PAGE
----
England v Australia at Old Trafford match report

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We went to the fifth one-day international between England and Australia. Cricket-wise, it was your quintessential damp squib, even if the weather was a beautifully sunny, warm, dry squib.

The paper wallet in which the tickets arrived promised music, action and cricket, in that order.


We assumed this was a reference to Old Trafford also hosting live music events, but as it turned out it was a fairly accurate description of the entertainment on offer on the day.

We saw David Gower striding across the outfield before the match. He’s been looking older on TV, but we were struck by how lithe and spry he remains. Nasser Hussain’s hurried gait was also on display but we didn’t have any strong feelings about this. Tom Moody was there too. We didn’t see him walk much, but we can confirm that he is massive.


Fortunately for the purposes of this match report, we didn’t really see much cricket because for about half the match, Mitch Marsh was standing in the way. Here’s one moment when he was slightly less of a visual impediment.


We passed the day having a ‘pie-off’. Various offerings from Stockport’s Lord of the Pies were pitted against the classic meat and potato from Treacle Town Pie Company in Macclesfield.

This competition was not without controversy. It transpired that the pies from Lord of the Pies had been warmed, whereas the Treacle Town pies were cold. Allegations of ‘pie doping’ were bandied about but eventually we decided to just eat the pies and try and factor the relative warmths into our ratings.

The general consensus was that Lord of the Pies offered greater pie diversity, but the standard Treacle Town meat and potato would have been the finest pie, had it been warm.

We wish we had photos of some or all of the pies to share with you, but we didn’t want to encourage the people we were with. At one point two of them – let’s call them Dave and Alex (because those are their names) – were looking at photographs of pies from a previous pie-off, discussing which pie they had eaten at what time of day and which had been the finest. As they were doing this, they were eating pies.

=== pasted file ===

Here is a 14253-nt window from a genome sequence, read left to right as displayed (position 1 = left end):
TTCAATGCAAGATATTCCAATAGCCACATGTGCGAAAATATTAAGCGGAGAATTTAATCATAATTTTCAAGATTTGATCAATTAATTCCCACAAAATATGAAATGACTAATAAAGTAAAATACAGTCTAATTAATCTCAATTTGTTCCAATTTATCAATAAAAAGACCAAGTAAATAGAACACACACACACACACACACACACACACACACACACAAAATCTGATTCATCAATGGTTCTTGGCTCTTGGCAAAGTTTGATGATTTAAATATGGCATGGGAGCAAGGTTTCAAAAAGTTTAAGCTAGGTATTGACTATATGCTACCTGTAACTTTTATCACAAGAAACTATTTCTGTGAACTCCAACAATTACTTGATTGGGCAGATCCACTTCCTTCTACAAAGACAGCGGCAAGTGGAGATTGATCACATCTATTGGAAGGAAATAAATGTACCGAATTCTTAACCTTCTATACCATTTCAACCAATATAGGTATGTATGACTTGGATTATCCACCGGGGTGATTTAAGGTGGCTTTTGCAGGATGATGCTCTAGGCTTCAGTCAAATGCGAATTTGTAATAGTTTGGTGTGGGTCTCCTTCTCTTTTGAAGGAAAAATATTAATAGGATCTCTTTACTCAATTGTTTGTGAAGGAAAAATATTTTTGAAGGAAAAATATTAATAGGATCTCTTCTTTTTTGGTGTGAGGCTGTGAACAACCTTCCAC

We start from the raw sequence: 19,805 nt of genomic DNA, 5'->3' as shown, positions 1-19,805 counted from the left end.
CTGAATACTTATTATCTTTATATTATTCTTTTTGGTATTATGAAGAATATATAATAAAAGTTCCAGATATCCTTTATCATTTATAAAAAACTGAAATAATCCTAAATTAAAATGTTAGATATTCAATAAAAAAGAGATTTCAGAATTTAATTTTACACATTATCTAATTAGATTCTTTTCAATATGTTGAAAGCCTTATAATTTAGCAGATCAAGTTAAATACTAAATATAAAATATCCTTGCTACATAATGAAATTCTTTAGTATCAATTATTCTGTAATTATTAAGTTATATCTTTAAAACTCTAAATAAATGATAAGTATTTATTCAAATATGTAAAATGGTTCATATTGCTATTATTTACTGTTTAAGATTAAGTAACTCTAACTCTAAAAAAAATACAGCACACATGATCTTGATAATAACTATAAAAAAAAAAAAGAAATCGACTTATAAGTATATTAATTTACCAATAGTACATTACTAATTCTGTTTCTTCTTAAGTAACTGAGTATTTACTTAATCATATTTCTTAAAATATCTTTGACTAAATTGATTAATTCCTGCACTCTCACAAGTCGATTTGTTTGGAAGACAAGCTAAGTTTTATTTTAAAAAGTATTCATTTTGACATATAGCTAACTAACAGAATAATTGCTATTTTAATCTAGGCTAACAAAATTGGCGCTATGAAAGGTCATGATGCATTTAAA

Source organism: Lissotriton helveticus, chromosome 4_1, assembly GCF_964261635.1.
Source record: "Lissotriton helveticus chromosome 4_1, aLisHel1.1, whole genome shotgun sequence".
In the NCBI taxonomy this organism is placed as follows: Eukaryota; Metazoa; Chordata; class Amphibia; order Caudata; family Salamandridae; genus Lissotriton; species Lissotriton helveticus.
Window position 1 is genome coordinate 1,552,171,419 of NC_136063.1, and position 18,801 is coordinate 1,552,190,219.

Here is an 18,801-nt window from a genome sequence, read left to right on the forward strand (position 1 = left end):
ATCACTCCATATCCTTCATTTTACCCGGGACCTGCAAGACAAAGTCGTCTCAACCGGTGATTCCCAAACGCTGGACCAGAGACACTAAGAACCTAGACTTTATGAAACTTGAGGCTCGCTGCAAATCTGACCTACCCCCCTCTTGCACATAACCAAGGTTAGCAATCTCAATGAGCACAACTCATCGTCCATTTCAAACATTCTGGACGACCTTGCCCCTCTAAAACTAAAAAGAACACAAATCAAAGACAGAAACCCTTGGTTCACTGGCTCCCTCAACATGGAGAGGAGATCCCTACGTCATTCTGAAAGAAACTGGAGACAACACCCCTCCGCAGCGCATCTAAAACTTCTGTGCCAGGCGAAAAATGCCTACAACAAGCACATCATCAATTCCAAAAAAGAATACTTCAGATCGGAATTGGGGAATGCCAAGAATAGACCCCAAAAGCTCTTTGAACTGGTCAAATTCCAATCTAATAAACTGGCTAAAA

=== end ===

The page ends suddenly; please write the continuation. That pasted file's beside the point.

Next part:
Between innings, there was a competition where six people got to bowl at a washing machine. If they landed the ball inside the drum, they won a washing machine. No-one managed it. While this was going on, one of the Kwik Cricketers took a blinding catch, palming a full-blooded pull shot straight up into the air before pouching the ball as it came back down.

The match finished early and we went and got the tram. At the end of our journey, we discovered that we were due to have pie for tea. After lodging a formal complaint about this, we drank some wine and fell asleep.

Send your match reports to king@kingcricket.co.uk. If it’s a professional match, on no account mention the cricket itself. If it’s an amateur match, feel free to go into excruciating detail.


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  1. That was elegance personified, KC. The way in which you shifted from not talking about the professional cricket, to talking about the amateur cricket? Beautiful.

    1. Way to go, Someone Other Than Ged Who Has Written A Match Report, way to go.